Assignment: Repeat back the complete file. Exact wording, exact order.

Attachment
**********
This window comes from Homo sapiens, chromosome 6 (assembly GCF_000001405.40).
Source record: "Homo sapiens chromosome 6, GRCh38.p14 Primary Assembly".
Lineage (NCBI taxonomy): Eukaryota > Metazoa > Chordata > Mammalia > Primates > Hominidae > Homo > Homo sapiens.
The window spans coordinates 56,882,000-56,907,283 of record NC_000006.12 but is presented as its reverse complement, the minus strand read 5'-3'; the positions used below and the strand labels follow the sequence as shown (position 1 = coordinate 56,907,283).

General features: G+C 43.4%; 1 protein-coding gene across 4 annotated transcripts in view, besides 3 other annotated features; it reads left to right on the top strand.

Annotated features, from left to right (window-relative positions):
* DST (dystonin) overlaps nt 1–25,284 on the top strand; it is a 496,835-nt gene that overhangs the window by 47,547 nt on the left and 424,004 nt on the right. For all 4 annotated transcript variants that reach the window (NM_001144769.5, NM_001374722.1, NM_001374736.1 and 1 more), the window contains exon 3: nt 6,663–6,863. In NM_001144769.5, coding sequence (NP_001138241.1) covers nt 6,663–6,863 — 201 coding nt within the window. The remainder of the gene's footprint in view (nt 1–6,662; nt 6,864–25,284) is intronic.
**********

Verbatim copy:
This window comes from Homo sapiens, chromosome 6 (assembly GCF_000001405.40).
Source record: "Homo sapiens chromosome 6, GRCh38.p14 Primary Assembly".
Lineage (NCBI taxonomy): Eukaryota > Metazoa > Chordata > Mammalia > Primates > Hominidae > Homo > Homo sapiens.
The window spans coordinates 56,882,000-56,907,283 of record NC_000006.12 but is presented as its reverse complement, the minus strand read 5'-3'; the positions used below and the strand labels follow the sequence as shown (position 1 = coordinate 56,907,283).

General features: G+C 43.4%; 1 protein-coding gene across 4 annotated transcripts in view, besides 3 other annotated features; it reads left to right on the top strand.

Annotated features, from left to right (window-relative positions):
* DST (dystonin) overlaps nt 1–25,284 on the top strand; it is a 496,835-nt gene that overhangs the window by 47,547 nt on the left and 424,004 nt on the right. For all 4 annotated transcript variants that reach the window (NM_001144769.5, NM_001374722.1, NM_001374736.1 and 1 more), the window contains exon 3: nt 6,663–6,863. In NM_001144769.5, coding sequence (NP_001138241.1) covers nt 6,663–6,863 — 201 coding nt within the window. The remainder of the gene's footprint in view (nt 1–6,662; nt 6,864–25,284) is intronic.